In a previous post, I mentioned 10 ways to be a nominal Christian. There are some who believe that because Jesus is the way, truth and life, and the only way to the Father that they must wear the name “Christian.” Christianity is more like a name tag rather than a lifestyle. Keep it on when you need help or when you go to church and take it off when it might prove to be more of a liability than a blessing.
What’s the difference?
What is the difference between a nominal Christian and a real Christian? A real Christian comes to church and goes about life in order to give of themselves to God and others. A nominal Christian comes to church to receive. They want to receive communion without receiving Christ. They want to receive worship and hear the songs they like rather than defer to others in the song selections. If things don’t go they way they want at worship they complain. Why? Because they didn’t get what they wanted. Real Christians don’t often complain about worship because when you come to church to give your expectations will almost always be met. When you come to church as a nominal Christian, you cannot be completely satisfied because in your mind it should be about you but it never will be.
Family & Responsibility:
Being a nominal Christian is like being a child in a family but having no responsibility. Their presence is a demand on the real Christians that goes like this, “You feed me, you shelter me, you take me where I want to go and I will sit here and enjoy it. If you goof up, I am going to gripe until I get what I want.” The church is a family and family doesn’t work that way. Being a Christian and living in Christian community comes with responsibility. It means we serve others and come to give rather than to receive. Imagine if the widow with the mites had come to the temple and complained that God should have blessed her with more and that it was the priests who should be giving to her rather than the other way around.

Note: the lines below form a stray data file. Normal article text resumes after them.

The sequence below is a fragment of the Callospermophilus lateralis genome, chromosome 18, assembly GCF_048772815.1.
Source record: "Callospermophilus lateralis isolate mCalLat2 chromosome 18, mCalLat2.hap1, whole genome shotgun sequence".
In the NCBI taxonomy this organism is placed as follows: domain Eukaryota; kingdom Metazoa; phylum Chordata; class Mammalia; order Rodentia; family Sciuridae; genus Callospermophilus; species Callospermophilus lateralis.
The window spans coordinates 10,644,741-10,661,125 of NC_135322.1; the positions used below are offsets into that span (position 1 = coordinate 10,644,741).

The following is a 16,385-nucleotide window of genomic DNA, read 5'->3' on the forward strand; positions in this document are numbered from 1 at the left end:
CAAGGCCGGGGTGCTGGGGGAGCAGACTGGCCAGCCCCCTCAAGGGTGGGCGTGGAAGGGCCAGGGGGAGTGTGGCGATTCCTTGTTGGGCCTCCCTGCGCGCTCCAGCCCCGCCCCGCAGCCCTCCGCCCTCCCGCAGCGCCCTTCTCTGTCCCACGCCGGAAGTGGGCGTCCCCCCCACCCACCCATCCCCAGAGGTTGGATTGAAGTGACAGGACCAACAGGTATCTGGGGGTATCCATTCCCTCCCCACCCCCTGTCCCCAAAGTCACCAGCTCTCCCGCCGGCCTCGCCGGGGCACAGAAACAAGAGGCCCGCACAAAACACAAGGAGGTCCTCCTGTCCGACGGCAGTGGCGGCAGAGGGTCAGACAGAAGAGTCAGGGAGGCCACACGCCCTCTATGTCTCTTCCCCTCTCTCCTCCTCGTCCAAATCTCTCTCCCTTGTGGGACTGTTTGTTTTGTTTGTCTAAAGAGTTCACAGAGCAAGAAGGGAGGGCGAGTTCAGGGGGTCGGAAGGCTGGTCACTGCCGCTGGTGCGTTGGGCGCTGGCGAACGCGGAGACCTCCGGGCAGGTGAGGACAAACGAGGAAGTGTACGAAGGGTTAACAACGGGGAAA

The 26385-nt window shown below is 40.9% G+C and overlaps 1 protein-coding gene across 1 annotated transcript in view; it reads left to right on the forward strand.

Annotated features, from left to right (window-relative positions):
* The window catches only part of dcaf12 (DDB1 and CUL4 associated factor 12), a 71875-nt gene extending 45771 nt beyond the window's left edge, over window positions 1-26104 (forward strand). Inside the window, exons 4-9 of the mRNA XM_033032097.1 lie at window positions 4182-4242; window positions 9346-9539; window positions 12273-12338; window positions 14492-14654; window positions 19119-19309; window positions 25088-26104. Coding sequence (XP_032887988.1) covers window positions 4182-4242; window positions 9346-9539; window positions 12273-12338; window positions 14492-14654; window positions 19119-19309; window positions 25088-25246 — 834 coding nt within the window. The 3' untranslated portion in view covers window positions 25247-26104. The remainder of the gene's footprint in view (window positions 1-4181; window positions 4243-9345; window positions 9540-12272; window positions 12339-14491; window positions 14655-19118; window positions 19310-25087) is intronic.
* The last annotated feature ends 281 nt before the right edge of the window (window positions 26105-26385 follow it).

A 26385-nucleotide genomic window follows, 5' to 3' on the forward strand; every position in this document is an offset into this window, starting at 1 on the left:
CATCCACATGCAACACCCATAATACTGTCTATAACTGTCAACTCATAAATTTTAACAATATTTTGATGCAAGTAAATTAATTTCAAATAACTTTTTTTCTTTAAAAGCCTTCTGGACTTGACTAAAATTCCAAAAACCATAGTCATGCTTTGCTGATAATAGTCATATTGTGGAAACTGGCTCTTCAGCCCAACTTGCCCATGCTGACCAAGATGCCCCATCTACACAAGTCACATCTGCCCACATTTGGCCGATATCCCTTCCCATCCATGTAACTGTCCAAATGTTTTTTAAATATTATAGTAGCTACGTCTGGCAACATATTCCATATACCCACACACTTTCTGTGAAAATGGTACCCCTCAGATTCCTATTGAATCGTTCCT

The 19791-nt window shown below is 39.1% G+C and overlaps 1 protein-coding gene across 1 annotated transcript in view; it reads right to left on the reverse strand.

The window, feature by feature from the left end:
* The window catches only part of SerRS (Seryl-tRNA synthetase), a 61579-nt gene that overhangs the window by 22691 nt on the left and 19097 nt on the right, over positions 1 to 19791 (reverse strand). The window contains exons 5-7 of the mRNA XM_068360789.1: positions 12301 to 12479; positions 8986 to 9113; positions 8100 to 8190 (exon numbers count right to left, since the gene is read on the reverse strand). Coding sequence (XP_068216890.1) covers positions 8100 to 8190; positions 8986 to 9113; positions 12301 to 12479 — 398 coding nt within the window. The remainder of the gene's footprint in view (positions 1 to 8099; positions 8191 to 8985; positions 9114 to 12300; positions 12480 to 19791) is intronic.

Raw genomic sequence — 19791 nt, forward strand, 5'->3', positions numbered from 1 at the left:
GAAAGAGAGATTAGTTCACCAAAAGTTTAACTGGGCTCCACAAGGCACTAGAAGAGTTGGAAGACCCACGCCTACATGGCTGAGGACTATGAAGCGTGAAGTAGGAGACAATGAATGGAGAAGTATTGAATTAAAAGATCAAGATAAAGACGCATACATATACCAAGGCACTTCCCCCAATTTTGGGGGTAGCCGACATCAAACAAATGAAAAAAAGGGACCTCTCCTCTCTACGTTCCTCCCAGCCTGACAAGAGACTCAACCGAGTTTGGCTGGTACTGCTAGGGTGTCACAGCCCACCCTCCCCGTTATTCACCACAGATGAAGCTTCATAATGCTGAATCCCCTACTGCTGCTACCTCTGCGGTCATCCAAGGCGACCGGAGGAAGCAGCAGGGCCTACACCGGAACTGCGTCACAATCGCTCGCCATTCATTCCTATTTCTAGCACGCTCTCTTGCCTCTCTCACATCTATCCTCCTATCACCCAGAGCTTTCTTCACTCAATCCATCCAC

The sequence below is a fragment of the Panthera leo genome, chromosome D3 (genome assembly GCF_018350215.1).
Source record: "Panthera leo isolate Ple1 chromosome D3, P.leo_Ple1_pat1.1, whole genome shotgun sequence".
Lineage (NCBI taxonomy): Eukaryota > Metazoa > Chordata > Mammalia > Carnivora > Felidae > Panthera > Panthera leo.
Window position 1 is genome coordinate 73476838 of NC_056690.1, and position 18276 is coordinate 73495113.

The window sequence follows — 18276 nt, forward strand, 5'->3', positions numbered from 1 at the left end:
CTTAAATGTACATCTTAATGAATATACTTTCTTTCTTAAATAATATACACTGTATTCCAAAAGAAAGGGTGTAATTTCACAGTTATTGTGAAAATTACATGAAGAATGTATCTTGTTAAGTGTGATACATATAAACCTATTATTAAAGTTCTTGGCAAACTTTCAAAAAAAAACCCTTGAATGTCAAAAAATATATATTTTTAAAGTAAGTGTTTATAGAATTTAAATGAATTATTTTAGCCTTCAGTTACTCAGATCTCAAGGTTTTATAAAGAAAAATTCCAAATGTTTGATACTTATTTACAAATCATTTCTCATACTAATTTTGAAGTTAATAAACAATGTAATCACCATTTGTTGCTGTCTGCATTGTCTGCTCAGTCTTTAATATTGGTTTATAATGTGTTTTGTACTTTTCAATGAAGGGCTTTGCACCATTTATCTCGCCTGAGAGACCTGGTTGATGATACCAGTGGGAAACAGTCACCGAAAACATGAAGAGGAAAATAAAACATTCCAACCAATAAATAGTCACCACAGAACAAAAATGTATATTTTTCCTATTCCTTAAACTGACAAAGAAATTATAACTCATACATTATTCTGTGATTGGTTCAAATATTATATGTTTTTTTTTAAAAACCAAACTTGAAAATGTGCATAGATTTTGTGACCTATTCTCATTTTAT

Calling nominal Christians to discipleship:
Jesus knew of some nominal Christians (Mtt 7:22). Even though they had done lots of churchy things, he said he didn’t know them. The reality is there are many people who think they are on solid ground with God but they are not. They call themselves Christians but they are not. Sitting in a pew no more makes you a Christian than sitting in a firetruck makes you a firefighter. When the alarm rings, we know who is going to go into action.
We need to have more specific efforts aimed at helping people understand that their faith must be more than a convenience. I don’t think it is going to happen through a sermon. They have heard them all. I don’t think it is going to happen through the singing. They have sung thousands of songs but may not realize a word they are singing. How do you think we can help this group of pseudo-Christians understand God in a deeper way than, “What’s in it for me?”
Michael Patton at Parchment and Pen – The Problem of Nominal Christianity